‘Public scrutiny’
The danger of putting government action beyond public scrutiny on the grounds of national security has been raised in other countries. In Independent Newspapers vs Minister for Intelligence Services, our Constitutional Court quoted the concerns of the United States Supreme Court in this regard:

“The word ‘security’ is a broad, vague generality whose contours should not be invoked to abrogate the fundamental law embodied in the First Amendment [on freedom of speech]. The guarding of military and diplomatic secrets at the expense of informed representative government provides no real security for our republic.”

ANC MPs have finally conceded that “national security” is very broad and vague and for this reason, want to avoid defining the concept in the Bill. The former minister for intelligence, Ronnie Kasrils, believes that this is a cop-out and that a narrow definition should be found. But since 2008, when Kasrils introduced the first draft of the Bill, neither the executive nor Parliament have been able to do this. Why would we expect them to succeed in the future?

The best solution is for the parliamentary committee working on the Bill to ditch the concept of national security altogether and to craft a more simple, concrete and stringent test: the classification of information should be based on specific, significant and demonstrable harm that might arise from disclosure.

The Bill already has many provisions that meet this test. For example, it allows classification where disclosure of information would cause life-threatening or other physical harm to a person; would clearly and demonstrably impair the government’s ability to protect officials for whom protection services are authorised; or would seriously and substantially impair defence or intelligence systems, plans and activities.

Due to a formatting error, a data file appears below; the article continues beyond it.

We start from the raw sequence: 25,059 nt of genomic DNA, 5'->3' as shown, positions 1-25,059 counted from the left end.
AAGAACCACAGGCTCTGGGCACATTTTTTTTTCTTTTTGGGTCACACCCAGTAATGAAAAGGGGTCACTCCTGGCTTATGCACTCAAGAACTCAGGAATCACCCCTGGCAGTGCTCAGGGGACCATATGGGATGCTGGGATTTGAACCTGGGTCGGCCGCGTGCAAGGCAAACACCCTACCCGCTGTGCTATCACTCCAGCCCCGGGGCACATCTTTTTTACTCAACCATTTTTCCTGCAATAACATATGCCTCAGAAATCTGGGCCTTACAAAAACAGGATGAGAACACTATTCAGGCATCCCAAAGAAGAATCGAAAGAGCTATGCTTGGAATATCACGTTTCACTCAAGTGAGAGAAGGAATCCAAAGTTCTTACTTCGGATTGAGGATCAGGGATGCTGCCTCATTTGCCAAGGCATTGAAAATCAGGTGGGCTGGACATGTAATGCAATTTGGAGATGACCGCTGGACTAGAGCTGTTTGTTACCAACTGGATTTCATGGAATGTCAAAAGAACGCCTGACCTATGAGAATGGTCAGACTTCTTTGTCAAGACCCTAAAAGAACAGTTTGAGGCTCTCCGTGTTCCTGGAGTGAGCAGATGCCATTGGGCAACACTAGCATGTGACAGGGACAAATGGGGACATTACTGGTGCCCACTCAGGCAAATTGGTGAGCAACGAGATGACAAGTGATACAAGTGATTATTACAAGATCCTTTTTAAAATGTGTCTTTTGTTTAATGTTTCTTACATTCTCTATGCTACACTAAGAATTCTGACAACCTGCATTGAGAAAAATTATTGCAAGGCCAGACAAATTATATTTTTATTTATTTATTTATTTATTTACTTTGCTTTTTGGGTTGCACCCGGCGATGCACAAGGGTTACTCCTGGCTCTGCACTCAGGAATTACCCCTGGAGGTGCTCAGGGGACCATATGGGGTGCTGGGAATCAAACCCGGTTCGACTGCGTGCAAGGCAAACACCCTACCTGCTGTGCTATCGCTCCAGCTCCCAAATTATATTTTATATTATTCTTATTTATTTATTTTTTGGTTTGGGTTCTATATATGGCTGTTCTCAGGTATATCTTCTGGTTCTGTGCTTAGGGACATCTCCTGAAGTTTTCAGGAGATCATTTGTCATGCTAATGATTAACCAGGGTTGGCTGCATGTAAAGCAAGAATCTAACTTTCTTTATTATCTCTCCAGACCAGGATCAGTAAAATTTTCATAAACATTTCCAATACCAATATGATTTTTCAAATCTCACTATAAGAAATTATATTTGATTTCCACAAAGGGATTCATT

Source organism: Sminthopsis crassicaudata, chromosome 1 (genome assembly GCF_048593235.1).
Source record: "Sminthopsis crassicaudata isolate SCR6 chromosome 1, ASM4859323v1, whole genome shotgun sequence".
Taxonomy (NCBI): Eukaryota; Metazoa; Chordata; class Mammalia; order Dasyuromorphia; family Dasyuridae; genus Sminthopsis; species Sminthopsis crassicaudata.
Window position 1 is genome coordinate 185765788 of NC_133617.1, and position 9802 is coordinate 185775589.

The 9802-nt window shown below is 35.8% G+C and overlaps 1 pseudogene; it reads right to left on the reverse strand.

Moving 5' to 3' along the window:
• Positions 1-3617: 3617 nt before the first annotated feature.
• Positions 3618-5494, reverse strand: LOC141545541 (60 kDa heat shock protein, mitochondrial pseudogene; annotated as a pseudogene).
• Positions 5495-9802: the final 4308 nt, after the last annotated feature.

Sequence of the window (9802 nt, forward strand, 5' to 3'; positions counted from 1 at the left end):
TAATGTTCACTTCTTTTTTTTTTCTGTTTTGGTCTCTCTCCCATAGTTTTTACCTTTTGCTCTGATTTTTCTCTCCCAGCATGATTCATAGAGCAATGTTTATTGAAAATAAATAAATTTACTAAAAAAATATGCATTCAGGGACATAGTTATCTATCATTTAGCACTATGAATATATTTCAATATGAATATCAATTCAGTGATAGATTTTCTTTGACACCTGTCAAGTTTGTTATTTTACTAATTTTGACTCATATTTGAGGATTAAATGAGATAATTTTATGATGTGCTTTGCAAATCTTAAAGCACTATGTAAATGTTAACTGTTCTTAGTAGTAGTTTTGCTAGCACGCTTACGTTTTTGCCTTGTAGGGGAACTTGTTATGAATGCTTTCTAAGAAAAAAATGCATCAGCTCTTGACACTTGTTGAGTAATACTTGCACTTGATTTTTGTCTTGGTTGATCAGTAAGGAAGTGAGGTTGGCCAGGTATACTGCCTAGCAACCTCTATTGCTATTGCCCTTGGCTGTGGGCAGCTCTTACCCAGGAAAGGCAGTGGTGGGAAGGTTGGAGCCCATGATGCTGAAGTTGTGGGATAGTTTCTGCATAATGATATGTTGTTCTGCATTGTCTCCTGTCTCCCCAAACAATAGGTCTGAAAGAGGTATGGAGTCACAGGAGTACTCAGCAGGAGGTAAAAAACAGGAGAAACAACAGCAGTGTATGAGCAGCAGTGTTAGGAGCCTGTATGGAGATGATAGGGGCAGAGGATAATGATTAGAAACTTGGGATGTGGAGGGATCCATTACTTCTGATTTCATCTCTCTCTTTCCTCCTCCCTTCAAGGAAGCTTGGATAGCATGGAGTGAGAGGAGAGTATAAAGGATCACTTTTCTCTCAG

These and similar provisions in the Bill are sound and adequate. They constitute justifiable reasons for confidentiality in a democracy and do not give intelligence officers inappropriately wide discretion when wielding the secrecy stamp. There is no need to bedevil matters with the malleable idea of national security.

It must be stressed, however, that government cannot avoid all possible harm that might arise from the disclosure of sensitive information. Some risk of harm has to be tolerated in a democracy because the dangers posed by secrecy — lack of accountability, abuse of power, infringements of human rights and a culture of impunity — imperil the democratic order itself.

In the Independent Newspapers case, Judge Albie Sachs expressed his opinion: “It is important not to deal with hypothetical damage that could be caused to national security if certain types of information were to be revealed, but rather to verify whether on the facts a real risk exists that non-trivial harm could result. More particularly, it has to be asked whether more harm could well result from disclosure than from nondisclosure”.

At the very least, the Bill should contain a public-interest defence clause that would allow whistle-blowers, journalists and others to avoid criminal sanction if they expose classified information that reveals wrongdoing by state officials.

Laurie Nathan is extraordinary professor at the University of Pretoria and served on the ministerial review commission on intelligence from 2006 to 2008